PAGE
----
Rare diseases are a public health issue. They cause heartache and hardship for individuals and families across the country that no one is immune to. Yet together, we can make a difference that will stop them from ending and altering the lives of our loved ones far too soon.

Critical progress

Central to progress is an active patient voice, the theme for this year’s Rare Disease Day on February 29. For patients and the people who love them, we can be our own best advocates by educating doctors and researchers, forming and joining strong patient organizations, driving research, sharing stories with media and informing our elected officials.

Too often after receiving a diagnosis, patients face not only a lack of available treatments but also the fact that no research exists for their rare disease. In recent months, the U.S. Food & Drug Administration (FDA) and National Institutes of Health (NIH) have demonstrated increased commitments to eliminating these challenges by expanding research that incorporates the patient voice and accelerating drug development through translational science.


As the leading patient advocacy organization for more than 30 years, we see how the environment for orphan drug development has never been more positive. This is a result of collaboration for many years by the entire stakeholder community—government, industry, academia, investors and patients.

"As we continue our efforts on achieving medical advances, we must also make sure patients can access and afford them."

Last year, the FDA approved more orphan drugs to treat rare diseases than ever before. The Precision Medicine Initiative promises to unlock biological understanding of what causes certain illnesses. And Washington is working in bipartisan ways to help through the 21st Century Cures and Senate Innovation for Healthier Americans initiatives, plus the recent Omnibus bill that passed to keep the government open includes several provisions we have advocated for, including one to help children.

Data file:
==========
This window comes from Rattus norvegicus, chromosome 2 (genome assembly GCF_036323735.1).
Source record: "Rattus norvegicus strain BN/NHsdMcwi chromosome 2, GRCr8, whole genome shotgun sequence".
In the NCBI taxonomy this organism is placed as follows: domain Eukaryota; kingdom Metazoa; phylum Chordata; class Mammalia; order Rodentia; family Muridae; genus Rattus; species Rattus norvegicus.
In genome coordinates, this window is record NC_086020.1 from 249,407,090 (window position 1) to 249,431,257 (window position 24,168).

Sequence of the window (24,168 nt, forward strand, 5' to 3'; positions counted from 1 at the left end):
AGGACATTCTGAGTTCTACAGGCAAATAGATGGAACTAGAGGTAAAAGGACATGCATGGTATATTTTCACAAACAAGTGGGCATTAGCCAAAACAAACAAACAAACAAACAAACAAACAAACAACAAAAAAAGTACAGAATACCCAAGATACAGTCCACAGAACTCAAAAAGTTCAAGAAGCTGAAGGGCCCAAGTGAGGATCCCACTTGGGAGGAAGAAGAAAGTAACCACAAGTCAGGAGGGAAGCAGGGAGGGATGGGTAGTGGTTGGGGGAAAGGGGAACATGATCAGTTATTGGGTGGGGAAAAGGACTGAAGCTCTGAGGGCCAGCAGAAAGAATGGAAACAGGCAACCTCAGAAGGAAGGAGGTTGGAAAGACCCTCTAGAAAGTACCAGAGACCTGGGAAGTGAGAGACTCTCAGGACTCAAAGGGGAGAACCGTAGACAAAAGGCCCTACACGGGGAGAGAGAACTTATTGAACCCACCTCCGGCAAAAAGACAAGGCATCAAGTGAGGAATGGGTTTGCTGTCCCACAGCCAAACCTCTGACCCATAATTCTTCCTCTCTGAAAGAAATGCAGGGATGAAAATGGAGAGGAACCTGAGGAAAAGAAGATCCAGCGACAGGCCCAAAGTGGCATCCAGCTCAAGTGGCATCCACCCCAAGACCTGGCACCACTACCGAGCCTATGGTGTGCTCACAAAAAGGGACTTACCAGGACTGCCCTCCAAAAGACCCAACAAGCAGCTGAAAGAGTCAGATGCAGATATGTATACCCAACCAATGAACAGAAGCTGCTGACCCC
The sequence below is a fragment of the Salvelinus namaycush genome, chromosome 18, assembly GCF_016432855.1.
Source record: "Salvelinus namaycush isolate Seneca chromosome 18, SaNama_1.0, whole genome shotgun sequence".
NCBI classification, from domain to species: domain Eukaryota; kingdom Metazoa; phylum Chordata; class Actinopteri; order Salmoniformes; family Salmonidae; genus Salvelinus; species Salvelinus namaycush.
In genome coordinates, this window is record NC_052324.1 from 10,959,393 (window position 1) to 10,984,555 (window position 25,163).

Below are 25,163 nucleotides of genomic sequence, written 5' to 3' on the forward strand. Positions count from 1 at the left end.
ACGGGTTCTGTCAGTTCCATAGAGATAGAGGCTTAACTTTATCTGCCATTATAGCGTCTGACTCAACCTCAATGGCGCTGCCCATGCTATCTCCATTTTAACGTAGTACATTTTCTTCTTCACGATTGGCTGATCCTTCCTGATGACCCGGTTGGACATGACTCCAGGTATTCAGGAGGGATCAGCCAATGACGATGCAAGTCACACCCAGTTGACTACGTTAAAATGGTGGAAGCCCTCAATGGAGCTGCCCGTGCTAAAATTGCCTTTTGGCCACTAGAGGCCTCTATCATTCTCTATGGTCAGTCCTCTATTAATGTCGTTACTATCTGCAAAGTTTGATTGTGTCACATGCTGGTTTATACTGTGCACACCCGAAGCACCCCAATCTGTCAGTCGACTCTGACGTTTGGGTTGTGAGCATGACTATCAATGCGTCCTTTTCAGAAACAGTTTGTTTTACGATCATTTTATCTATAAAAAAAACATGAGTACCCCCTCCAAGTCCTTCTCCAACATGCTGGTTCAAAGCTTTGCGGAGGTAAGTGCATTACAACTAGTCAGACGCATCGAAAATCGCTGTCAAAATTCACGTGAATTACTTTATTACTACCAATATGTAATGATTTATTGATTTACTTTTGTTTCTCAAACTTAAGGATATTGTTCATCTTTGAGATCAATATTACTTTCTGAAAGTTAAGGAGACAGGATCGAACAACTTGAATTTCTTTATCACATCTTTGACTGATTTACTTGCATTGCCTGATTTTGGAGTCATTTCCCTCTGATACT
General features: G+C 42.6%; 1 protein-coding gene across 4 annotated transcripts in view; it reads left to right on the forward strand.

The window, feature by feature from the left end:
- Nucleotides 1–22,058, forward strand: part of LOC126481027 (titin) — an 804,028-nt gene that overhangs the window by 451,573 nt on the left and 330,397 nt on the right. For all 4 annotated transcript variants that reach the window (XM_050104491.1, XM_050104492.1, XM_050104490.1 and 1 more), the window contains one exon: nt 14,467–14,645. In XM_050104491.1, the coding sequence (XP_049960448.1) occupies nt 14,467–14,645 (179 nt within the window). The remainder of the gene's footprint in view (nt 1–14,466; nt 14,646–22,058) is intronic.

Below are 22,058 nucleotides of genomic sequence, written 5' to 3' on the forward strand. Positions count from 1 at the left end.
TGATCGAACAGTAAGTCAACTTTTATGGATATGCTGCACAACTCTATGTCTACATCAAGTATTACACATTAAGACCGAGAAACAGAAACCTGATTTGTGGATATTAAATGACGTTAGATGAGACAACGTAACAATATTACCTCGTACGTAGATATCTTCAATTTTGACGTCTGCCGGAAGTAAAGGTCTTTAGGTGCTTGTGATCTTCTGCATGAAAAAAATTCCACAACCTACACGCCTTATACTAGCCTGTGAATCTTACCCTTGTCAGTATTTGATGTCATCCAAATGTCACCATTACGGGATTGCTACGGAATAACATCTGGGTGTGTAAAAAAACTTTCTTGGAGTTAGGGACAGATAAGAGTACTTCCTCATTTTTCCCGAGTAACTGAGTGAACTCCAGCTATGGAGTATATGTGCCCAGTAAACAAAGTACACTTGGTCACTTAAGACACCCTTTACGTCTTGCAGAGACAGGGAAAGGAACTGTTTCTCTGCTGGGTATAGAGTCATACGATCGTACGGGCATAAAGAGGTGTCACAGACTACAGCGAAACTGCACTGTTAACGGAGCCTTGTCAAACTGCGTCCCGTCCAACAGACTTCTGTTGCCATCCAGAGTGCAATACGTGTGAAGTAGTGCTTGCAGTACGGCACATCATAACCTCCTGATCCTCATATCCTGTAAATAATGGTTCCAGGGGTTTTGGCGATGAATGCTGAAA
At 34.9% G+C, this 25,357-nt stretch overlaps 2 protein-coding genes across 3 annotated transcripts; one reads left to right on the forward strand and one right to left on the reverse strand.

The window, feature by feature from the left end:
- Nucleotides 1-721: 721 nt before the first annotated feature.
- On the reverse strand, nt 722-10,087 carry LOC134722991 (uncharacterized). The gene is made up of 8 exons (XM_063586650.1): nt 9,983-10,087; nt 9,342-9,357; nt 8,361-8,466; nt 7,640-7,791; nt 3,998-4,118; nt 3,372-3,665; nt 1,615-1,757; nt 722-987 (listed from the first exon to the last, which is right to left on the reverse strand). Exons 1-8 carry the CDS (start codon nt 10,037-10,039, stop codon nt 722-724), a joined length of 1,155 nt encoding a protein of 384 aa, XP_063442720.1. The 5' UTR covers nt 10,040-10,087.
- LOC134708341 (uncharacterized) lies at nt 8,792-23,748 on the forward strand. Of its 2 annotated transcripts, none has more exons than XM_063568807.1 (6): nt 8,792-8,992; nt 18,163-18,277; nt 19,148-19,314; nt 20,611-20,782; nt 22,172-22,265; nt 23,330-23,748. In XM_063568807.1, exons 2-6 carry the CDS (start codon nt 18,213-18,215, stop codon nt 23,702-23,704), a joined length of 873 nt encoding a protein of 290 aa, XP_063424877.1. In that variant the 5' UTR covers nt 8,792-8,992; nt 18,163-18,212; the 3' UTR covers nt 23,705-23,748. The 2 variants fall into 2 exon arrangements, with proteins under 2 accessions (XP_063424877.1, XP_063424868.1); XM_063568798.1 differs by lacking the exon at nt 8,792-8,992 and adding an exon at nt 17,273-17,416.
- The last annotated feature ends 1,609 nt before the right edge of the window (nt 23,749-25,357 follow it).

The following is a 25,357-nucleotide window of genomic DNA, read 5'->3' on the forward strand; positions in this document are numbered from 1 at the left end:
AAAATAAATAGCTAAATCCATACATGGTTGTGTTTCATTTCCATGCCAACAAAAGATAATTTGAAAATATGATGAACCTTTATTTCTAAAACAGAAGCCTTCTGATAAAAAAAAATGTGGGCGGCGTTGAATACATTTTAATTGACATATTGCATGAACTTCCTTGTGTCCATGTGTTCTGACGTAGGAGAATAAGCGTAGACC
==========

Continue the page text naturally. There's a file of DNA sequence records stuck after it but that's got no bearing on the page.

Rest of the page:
Patients have much-needed hope that new, life-saving treatments will become available. Others who are still in search of diagnoses can visit six new, regional centers in the NIH’s Undiagnosed Diseases Network. And doctors and medical students show growing interest in learning about rare diseases, eliminating one of the critical issues in that it still takes too long (an average of 5-7 years) to receive an accurate diagnosis.


As we continue our efforts on achieving medical advances, we must also make sure patients can access and afford them.

Increasingly, state leaders are playing a role in the services and products available to patients. It is important to know if your state is doing enough. This fall, the first-ever State Policy Progress Report for rare diseases explained the inconsistencies between states and provided a road map for improvement. These issues will be on the table when advocates meet with legislators at State House Events around the country for Rare Disease Day.

By becoming an advocate for rare diseases, you are helping to increase awareness about issues that affect nearly every family in this country—awareness that is critically needed to continue advances in the field.